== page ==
Working towards my own ambitions

I am very aware that any good, solid work requires me to invest time, effort and energy into the projects that I take on. But when I stopped to think about it after years of permanent employment, I realised that, in the long-run, all of my investment wasn’t actually benefiting me as much as it was helping my company.

So much of my adult life had been spent stressing about getting assigned work done that didn’t actually contribute much to my personal goals. I became so tired of being pushed to the point of burn-out only so that I could become more efficient at pushing out work that I wasn’t even super interested in. This forced me to ask myself:

“Whose dream are you building?”

For me, freelancing presented the opportunity to start building my own dreams and goals. It meant that I could become an entrepreneur and focus on getting contracts that interested and excited me. Some of the goals I’m currently pursuing are:

  • Building and launching a successful product.
  • Doing freelancing/consulting work to help me raise funds.
  • Inspiring a movement where people interact with my company because they are inspired to use innovative technology as a driving force to solve their problems.

Power of choice

Having the power to choose how I operate can have a huge effect on how motivated I am, and how well I can do my job. This extends to the tools as well as the processes that I use.

The right tool for the job

In one of my permanent positions, the company I was working for had become heavily invested in using Microsoft products even though they often couldn’t do the job that we needed them to. Upper management didn’t really understand the technical requirements of the project we were working on, but wouldn’t budge on the tools that we had to use to get the job done. The correct tools would have made my day-to-day life a lot easier, but more importantly, they would’ve helped to deliver a high-quality product.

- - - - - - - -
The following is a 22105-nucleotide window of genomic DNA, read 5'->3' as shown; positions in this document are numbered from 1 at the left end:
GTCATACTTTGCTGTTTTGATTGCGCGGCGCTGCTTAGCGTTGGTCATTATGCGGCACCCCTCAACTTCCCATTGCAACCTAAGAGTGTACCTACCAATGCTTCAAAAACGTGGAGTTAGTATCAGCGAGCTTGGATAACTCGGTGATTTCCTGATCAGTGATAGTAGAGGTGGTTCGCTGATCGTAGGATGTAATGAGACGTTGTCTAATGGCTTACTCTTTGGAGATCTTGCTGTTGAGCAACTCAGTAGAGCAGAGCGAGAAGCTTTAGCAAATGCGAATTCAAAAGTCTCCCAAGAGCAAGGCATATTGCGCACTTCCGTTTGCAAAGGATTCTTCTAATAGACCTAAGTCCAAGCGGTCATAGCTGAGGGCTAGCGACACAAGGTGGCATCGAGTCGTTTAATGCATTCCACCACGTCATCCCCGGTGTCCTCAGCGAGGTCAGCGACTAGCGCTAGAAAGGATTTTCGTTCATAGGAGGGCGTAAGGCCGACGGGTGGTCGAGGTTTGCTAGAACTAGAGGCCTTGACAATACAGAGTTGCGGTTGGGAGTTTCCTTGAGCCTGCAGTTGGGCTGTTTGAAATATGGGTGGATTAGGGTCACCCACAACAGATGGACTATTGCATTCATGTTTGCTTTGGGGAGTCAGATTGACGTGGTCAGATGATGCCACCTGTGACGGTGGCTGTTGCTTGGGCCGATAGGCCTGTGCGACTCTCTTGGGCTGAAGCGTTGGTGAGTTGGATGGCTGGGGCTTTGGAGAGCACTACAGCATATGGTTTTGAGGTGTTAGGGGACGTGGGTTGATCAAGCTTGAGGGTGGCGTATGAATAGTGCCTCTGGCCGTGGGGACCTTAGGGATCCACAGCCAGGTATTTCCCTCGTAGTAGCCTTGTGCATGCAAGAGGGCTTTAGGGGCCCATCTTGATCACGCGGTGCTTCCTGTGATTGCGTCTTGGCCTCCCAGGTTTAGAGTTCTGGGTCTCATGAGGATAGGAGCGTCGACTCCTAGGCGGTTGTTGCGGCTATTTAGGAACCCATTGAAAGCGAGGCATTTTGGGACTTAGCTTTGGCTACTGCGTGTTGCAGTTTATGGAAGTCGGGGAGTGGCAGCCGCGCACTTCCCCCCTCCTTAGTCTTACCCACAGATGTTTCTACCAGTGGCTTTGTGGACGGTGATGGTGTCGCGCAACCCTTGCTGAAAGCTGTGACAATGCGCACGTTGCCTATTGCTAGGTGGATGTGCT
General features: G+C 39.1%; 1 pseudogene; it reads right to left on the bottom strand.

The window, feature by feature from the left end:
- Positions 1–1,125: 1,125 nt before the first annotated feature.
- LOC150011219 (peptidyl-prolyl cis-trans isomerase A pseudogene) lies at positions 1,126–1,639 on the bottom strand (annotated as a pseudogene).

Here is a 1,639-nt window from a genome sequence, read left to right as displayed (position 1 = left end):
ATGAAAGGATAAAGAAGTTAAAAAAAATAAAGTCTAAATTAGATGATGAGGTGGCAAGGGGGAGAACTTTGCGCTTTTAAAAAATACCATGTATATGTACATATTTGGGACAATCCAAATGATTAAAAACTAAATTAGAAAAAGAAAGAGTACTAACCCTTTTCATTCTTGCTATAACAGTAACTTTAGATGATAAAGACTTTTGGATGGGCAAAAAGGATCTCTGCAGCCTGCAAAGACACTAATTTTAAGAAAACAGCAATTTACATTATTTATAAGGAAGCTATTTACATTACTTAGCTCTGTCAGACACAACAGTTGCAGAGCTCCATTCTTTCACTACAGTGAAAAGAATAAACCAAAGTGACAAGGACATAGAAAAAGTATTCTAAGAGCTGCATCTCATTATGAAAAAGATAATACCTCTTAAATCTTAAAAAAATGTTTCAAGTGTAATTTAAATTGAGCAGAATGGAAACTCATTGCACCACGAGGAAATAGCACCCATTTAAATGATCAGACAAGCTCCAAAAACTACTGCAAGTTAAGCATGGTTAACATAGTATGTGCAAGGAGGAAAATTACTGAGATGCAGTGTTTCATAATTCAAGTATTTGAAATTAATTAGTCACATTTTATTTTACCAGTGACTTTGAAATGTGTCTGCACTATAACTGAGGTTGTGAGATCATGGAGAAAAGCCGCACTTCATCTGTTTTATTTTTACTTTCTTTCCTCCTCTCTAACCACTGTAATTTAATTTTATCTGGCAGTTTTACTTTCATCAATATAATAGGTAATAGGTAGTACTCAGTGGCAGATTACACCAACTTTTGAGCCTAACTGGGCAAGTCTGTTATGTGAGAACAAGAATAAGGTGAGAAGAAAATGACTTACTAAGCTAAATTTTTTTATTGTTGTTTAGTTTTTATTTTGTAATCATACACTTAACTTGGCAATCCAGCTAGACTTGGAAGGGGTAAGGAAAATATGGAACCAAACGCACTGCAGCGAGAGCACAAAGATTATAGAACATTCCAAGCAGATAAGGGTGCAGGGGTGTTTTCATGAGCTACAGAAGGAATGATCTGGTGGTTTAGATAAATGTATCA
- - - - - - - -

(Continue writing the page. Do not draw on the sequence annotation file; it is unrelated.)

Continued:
As a freelancer, I can reduce my admin by setting up automation and investing in tools that I believe are useful to my goals. While it takes a bit of time to do the research and get it all set up, it can make a huge difference in terms of saving time, mindshare and overall effort in the long run. For example, I use modern tools, like Receipt Bank, to scan in my business receipts which are then automatically added to my expenses sheet in my accounting software (Xero). This is far more effective than keeping spreadsheets and physical copies of everything.

Personally, I’m of the strong opinion that specific tools are there for specific jobs. This means that, regardless of freelance or permanent positions, you shouldn’t pick one good tool and use it forever. You should have a constant process for evaluating the usefulness of your tools and software so that you can monitor and reduce overall technical debt.

Processes and structures that work for me

As an employee in the corporate world, I always felt that I needed to dodge strict structures and policies before I could get any real work done. I once had to wait several whole weeks before I could have an official meeting with one of my managers! As you can imagine, this can have a huge negative impact on a project’s momentum and, in my experience, is often why vital projects fail.

The fact that I had no autonomy in how I carried out my work was extremely frustrating because of how personally invested I am in doing a good job. It’s important to take pride in the work that you do, and to drive the success of the project, but it can be frustrating when the rest of the system seems to be working against you.

This lack of autonomy to work in a way that best suited me became the forcing function to finding a better option. I saw freelancing as my opportunity to work towards achieving the goals that I set out for a project, in a way that made me excited to do my job.

Now that I am a freelancer, with more autonomy and control over my work, I am able to put a more focused effort into:

  • The goals that I want to achieve, as well as the best ways to achieve them.
  • How much time and resources I have, and where I can channel them to get the most value out of my day.

Staying focused on these things helps me avoid the trap of always being busy without actually contributing much. After all, if now something doesn’t get done, it’s down to me!

Overall, making the move to freelancing was not easy, because it required a lot of time and effort to set myself up properly. But, in the long run, I’ve found that I’m far happier being able to make my own decisions, set my own goals and dictate my own working constraints.

Dries Cronje is a technology entrepreneur and the founder of Deep Learning Café. His driving force is to use technology to solve real-world problems, and to create value that transcends industries. His interests range from AI and machine learning, to leadership and working to inspire others to grow and become better software makers.